This article examines the decline of marital satisfaction once the “honeymoon years” are over. It aims to find out if certain types of newlyweds are more prone to this decline in marital satisfaction than others. The authors found that past studies on patterns of change in marital satisfaction do not include any consist subgroups of change patterns.
Instead, the studies have created subgroups of spouses based on their patterns of change. These studies have focused mainly on established couples and failed to look directly at newlyweds.The authors predict four main findings when trying to determine whether satisfaction decline is typical of all newlyweds, or just certain ones. First, they believe that there will be identifiable subgroups of satisfaction trajectories over the early years of marriage. Their second prediction says that one or more of these subgroups will include spouses with stable trajectories, and these groups will be more prevalent amongst relatively satisfied marriages.Thirdly, the groups of individuals that are declining in marital satisfaction will be isolated among those with moderate or low initial satisfaction levels, and will have had lower initial levels of satisfaction. Lastly, they predict that divorce will occur in marriages with low levels of satisfaction but also low levels of distress. In order study this, the authors applied a mixture of techniques to marital satisfaction reports collected over 4 years.
With these reports it was their goal to identify groups of spouses that have similar trajectories, which then led to their predictions.At the end of the study, one main finding concluded that subgroups of satisfaction trajectories can be identified over the first 4 years of marriage, and that this general result found 5 different groups of trajectories. With this, their findings also concluded that satisfaction of marriage does not decline for everyone, but instead is confined to certain subgroups. This study relates to positive psychology because it deals with marriage and divorce, a topic that we spent a good amount of time talking about in class.Our textbook talks about how relationships are almost bound to change after marriage in the section “The Bloom Is Off the Rose” in Chapter 8.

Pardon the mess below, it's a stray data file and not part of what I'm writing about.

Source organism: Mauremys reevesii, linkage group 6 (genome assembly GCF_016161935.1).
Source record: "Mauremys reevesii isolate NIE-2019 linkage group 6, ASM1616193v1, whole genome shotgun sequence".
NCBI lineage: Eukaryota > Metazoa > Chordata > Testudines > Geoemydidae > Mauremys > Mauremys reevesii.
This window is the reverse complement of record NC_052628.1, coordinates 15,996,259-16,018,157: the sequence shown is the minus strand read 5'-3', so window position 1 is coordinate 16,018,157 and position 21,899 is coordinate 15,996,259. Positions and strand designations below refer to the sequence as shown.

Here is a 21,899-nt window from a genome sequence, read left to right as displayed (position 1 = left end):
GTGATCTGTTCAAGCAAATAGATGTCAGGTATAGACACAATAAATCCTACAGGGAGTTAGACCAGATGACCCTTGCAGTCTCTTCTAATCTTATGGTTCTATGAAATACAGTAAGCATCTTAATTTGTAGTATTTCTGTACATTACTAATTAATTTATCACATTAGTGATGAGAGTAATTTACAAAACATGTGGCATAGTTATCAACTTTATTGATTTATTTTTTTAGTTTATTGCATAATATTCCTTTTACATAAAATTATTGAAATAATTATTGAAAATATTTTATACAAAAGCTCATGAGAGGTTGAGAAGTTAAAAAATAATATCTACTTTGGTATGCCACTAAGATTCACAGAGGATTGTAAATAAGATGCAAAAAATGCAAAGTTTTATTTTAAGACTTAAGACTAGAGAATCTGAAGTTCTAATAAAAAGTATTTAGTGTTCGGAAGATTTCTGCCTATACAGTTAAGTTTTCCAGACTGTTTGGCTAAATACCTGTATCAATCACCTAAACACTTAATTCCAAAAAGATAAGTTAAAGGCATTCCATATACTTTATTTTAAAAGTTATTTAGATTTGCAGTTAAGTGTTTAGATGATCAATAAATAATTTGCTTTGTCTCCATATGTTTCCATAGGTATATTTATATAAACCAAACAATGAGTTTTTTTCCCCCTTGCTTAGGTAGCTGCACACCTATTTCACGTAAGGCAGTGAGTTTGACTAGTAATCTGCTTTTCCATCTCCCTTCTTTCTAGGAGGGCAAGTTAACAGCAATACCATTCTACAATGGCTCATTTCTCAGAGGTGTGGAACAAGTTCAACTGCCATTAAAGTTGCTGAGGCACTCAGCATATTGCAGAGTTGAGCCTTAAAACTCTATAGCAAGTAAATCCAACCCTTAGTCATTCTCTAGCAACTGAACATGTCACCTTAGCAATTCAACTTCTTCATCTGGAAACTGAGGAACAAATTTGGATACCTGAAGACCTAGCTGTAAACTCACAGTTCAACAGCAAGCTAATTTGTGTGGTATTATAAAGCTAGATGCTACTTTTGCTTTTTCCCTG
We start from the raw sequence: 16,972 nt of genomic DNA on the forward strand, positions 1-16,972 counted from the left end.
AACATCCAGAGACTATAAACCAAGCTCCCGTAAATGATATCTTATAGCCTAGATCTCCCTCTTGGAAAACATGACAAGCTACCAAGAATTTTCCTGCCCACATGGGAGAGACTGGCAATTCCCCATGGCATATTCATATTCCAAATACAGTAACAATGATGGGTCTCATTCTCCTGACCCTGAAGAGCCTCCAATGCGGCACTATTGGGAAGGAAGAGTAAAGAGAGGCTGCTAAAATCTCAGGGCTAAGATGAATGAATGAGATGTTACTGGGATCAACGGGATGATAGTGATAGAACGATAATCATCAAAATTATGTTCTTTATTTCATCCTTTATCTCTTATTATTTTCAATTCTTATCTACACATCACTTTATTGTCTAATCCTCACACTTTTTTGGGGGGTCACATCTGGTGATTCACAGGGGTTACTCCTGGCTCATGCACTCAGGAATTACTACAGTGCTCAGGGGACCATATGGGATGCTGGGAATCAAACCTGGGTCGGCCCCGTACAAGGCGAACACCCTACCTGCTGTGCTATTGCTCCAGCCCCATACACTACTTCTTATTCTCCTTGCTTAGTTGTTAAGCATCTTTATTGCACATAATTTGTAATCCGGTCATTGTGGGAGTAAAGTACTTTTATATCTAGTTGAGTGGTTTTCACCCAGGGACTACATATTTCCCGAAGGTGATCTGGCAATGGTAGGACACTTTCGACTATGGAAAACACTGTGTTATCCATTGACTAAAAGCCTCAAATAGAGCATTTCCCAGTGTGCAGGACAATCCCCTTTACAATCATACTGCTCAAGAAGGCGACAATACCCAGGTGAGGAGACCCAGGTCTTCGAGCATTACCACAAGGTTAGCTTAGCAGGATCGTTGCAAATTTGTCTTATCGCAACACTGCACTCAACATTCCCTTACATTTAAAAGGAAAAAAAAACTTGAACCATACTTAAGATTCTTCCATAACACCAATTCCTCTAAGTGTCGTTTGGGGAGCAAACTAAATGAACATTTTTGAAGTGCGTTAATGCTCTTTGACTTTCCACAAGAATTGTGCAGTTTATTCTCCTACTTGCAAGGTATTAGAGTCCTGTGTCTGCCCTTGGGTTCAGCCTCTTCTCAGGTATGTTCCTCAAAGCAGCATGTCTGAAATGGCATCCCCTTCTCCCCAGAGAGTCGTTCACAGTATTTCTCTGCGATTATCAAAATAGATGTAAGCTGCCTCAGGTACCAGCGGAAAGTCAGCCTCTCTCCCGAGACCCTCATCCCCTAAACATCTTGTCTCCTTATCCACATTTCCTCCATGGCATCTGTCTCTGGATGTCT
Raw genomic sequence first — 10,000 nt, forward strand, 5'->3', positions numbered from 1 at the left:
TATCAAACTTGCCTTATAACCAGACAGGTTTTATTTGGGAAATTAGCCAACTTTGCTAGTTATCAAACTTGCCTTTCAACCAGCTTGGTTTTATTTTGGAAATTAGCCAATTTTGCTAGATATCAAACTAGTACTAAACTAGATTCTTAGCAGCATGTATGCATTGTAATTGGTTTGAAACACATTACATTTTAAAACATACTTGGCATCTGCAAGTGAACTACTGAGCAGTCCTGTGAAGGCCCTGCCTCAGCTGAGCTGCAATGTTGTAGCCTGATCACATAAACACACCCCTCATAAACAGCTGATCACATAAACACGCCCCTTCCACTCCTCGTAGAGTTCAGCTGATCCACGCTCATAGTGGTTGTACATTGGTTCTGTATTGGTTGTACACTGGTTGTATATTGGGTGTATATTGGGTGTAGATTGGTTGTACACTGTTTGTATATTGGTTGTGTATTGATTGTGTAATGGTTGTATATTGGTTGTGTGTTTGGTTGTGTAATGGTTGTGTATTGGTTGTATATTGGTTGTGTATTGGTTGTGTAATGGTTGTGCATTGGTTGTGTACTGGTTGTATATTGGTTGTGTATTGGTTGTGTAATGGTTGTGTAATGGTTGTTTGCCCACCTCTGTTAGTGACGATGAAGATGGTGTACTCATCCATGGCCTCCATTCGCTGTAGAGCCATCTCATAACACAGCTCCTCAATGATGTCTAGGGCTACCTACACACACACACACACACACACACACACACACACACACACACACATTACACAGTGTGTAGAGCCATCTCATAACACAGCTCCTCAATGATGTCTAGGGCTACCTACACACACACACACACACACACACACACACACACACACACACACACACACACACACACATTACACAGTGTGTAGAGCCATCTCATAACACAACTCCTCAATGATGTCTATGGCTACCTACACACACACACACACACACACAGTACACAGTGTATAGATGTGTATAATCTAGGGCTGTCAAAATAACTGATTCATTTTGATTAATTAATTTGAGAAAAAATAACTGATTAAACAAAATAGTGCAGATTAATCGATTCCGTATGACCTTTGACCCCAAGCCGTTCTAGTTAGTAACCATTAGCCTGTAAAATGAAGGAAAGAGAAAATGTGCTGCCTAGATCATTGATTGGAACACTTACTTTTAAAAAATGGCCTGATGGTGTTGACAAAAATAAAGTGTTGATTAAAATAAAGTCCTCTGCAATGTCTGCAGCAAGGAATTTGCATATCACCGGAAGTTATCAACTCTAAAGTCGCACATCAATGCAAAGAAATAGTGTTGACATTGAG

The book states, “ The plain truth is that most successful marriages experience a decrease in the intensity of romantic love. ” This relates almost directly to the decrease in marital satisfaction that they are examining in the study. The book also goes on to say that “friendship, mutual respect, tolerance, and acceptance must be developed by the post-honeymoon phase of the marriage if it is to last. This article holds true to the last statement from the text, and I would guess that the formation of the characteristics of friendship, mutual respect, tolerance and acceptance after the honeymoon phase are prevalent in the subgroups which did not decline in marital satisfaction. Knowing that romantic love is likely to decline, couples should work towards forming a companionate love in order to avoid lower satisfaction levels that may lead to a collapse in the relationship.